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Work to rebuild York Minster’s Grand Organ enters final phases

15 Sep, 2020

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Work to rebuild York Minster’s Grand Organ as part of a once-a-century project to refurbishment the instrument is nearing completion at the cathedral.

Specialist organ builders Harrison and Harrison are today returning some of the recently restored decorative pipes, dating from the 1800s, to the organ’s case – after work started to rebuild the instrument in June.

The organ, which is one of the largest in the country and includes 5,403 pipes, was removed from the Minster in October 2018 and taken to the company’s specialist workshop in Durham for cleaning, repair and replacement.

Parts of the instrument were returned to the cathedral at the end of 2019 and in January this year, before work on the £2m project, the first on this scale since 1903, paused in March due to the Coronavirus pandemic.

The final parts of the rebuild of the instrument are due to be completed by early October, following which the scaffolding will be removed before the organ is ‘voiced’, a process to ensure the pipes’ notes and volume levels are playing correctly.

It is hoped the refurbished instrument will be back in use by spring 2021.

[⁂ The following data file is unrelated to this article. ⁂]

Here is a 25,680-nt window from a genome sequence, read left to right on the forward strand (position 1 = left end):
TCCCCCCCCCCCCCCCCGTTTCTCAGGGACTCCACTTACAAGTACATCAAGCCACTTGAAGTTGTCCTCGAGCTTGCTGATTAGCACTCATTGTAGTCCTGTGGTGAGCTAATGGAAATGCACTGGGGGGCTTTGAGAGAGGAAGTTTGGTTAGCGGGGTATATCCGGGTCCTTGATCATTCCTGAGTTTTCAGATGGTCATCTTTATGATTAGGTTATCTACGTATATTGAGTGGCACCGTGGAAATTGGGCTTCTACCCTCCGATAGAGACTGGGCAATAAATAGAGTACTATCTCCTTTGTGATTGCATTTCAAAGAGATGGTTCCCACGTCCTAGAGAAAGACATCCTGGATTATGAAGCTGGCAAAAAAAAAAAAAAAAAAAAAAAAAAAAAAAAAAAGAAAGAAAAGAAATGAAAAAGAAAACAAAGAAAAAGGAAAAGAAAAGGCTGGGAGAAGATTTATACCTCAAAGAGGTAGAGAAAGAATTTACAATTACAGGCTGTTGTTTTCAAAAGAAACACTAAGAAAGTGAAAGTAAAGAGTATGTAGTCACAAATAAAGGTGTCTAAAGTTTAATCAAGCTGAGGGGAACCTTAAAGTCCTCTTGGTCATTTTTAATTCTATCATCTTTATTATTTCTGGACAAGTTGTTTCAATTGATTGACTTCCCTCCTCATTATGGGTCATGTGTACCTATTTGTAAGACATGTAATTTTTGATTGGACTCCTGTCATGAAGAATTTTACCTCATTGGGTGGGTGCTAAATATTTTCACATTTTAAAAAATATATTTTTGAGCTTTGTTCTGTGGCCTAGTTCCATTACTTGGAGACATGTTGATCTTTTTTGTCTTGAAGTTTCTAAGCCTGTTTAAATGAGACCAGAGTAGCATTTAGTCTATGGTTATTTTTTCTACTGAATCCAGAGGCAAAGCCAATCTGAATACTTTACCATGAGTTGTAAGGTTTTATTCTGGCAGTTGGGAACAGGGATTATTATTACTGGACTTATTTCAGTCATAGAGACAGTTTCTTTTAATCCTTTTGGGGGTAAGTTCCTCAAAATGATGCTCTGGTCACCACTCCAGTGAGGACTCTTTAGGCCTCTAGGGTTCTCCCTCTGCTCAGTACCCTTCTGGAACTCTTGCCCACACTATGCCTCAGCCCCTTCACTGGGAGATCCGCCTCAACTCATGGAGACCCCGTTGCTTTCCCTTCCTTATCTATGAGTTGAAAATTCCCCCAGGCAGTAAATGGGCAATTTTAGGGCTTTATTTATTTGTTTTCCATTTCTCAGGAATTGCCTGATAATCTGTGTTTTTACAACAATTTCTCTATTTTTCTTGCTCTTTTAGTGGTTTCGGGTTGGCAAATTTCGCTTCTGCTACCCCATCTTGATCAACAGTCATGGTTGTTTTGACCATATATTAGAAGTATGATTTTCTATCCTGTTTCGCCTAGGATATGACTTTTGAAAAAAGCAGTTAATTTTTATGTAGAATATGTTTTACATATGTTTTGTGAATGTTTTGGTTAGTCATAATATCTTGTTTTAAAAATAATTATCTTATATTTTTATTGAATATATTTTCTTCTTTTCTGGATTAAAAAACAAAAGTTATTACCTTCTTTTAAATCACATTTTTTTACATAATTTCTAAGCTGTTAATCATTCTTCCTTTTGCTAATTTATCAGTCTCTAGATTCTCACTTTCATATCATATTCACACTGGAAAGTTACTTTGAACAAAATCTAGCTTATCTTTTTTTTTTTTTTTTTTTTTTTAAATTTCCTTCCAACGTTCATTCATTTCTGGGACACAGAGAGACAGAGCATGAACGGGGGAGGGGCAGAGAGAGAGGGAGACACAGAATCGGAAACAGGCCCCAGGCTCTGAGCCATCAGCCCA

Robert Sharpe, Director of Music at York Minster, said: “We’re delighted to have reached this stage in the project and to see all the amazing craftsmanship which has gone into refurbishing the Grand Organ coming together.

“Organ music has been at the heart of worship at York Minster for nearly 1,000 years and we hope this project will allow us to continue that tradition throughout the 21st century and beyond.”

The decorative pipes being returned today are part of a set of 102 pipes which decorate the organ’s case. They are some of the oldest surviving pipes in the organ dating from 1832, when a new organ was built following an arson attack in the Quire in 1829 which destroyed the previous instrument.

They have been silent for more than 100 years, following the last major refurbishment of the instrument in 1903, but as part of the current project the majority will be brought back into musical use.

During the refurbishment it was found that around 30 of the original case pipes were beyond economic repair and they have been replaced, with the originals auctioned last autumn to help raise funds for the project.

The remaining originals were cleaned and repainted inside the cathedral last autumn by graining and marbling specialists Robert Woodland & Son, who also decorated the new pipes to match the originals.

Originally painted green, the case pipes were updated in 1859 to the distinctive gold, green, cream and red decoration seen today.

The once-a-century refurbishment has also included replacing the organ’s mechanism and extensive work to clean and overhaul the instrument. A new music library has also been created underneath the organ, inside the screen which separates the cathedral’s Quire from its Nave.

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